Foreign cultural policy is in itself vital for establishing long lasting and deep relations between countries in international intercourse.
Communication between information technologists and their clients – including diplomats - does not work as well as it should. We know that information technology has become ubiquitous.
When two negotiating parties from different cultural backgrounds attempt to communicate, the potential for disagreement and misunderstanding is great.
This paper develops a model of diplomacy training based on intercultural competence and situated learning and applies the model to intercultural encounters.
This paper is a comparative examination of the websites of the ministries of foreign affairs of China, India, Germany, France, Chile, Brazil, the US, Canada and several African states and their diplomatic representation abroad. The research is case-study oriented.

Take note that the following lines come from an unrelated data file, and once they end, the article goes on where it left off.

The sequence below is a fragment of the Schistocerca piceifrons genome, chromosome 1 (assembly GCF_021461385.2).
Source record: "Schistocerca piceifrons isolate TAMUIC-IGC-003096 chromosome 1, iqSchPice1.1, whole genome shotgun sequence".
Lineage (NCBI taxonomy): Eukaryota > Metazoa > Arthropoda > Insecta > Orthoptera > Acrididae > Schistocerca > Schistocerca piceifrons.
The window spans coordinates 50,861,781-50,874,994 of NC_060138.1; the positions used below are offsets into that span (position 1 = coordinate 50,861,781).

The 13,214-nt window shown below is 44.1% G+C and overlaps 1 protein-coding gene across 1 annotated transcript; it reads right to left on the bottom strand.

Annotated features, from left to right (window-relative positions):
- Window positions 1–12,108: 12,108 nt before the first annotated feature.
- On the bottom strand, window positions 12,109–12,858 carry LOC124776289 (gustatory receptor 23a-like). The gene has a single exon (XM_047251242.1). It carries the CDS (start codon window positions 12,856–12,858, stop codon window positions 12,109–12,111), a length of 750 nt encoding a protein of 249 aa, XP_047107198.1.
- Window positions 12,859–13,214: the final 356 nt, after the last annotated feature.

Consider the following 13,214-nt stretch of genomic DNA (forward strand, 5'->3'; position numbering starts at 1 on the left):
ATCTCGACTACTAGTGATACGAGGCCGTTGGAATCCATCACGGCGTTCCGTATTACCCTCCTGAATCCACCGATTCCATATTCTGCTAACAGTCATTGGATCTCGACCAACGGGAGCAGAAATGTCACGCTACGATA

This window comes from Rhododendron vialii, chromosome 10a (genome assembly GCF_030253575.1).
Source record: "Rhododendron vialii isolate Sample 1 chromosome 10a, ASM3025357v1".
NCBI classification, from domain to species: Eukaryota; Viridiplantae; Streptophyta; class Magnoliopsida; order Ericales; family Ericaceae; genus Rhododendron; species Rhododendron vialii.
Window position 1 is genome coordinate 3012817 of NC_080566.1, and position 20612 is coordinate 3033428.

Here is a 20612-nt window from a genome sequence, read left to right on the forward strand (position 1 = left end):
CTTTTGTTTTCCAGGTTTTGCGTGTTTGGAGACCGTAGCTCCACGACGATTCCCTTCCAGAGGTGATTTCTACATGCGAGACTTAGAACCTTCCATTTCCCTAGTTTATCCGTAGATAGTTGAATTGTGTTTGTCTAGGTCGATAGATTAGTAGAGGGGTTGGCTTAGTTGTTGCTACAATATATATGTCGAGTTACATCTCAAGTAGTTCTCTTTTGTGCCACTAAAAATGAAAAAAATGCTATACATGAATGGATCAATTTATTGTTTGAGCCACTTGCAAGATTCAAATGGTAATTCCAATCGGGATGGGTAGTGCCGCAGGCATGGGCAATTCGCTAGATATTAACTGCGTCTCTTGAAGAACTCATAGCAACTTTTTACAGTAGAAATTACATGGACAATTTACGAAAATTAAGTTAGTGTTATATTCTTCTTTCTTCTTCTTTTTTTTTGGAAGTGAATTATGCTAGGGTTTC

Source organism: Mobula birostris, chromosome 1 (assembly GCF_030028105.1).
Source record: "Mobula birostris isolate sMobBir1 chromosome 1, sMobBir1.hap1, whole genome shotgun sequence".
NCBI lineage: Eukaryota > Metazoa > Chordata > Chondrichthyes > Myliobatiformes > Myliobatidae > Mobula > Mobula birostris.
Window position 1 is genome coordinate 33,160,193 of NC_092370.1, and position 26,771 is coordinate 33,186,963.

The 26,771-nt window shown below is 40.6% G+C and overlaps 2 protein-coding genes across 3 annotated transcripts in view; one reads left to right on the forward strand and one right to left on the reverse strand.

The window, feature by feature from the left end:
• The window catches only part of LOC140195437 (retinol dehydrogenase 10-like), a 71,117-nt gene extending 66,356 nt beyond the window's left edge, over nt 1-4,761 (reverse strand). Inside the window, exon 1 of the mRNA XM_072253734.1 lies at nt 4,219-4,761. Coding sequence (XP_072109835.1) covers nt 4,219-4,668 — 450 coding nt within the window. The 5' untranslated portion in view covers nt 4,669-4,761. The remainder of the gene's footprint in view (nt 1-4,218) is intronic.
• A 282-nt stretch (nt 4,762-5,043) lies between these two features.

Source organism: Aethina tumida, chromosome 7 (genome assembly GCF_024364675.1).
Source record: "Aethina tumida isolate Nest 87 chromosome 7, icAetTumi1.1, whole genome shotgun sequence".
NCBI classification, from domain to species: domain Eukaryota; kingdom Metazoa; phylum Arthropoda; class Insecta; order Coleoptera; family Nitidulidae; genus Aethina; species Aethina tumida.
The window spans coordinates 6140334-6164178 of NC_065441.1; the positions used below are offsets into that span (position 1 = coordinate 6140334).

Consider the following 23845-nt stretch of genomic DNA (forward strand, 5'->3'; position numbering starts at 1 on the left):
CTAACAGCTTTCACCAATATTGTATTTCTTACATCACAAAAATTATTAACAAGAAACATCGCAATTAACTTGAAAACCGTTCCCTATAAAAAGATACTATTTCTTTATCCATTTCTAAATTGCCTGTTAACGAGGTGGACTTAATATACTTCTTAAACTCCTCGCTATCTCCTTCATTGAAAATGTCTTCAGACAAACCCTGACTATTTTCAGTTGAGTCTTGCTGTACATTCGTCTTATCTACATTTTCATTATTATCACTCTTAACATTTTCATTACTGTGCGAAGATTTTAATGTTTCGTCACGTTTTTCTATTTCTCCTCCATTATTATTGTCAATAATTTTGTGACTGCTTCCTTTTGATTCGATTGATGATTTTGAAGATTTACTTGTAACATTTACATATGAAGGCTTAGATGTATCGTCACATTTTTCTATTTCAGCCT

This paper focuses on interactions between states, international organisations and local authorities in the implementation of the Dayton Accords for Bosnia and Herzegovina.
Diplomats are people who are on the fringe somewhere, because they are either permanently living in or at least dealing with alien cultures, cultures with different values.
This paper presents a number of case studies illustrating the role of jargon, protocols and uniforms in creating communication problems.
IC and Diplomacy - Intercultural Competence and its Relevance for International DiplomacyThe changing nature of international diplomacy requires new knowledge and awareness of intercultural and other skills needed to perform effectively in the role of diplomat.
Building international diplomacy requires understanding ourselves, others, and how we relate together. It also involves understanding how others relate among themselves.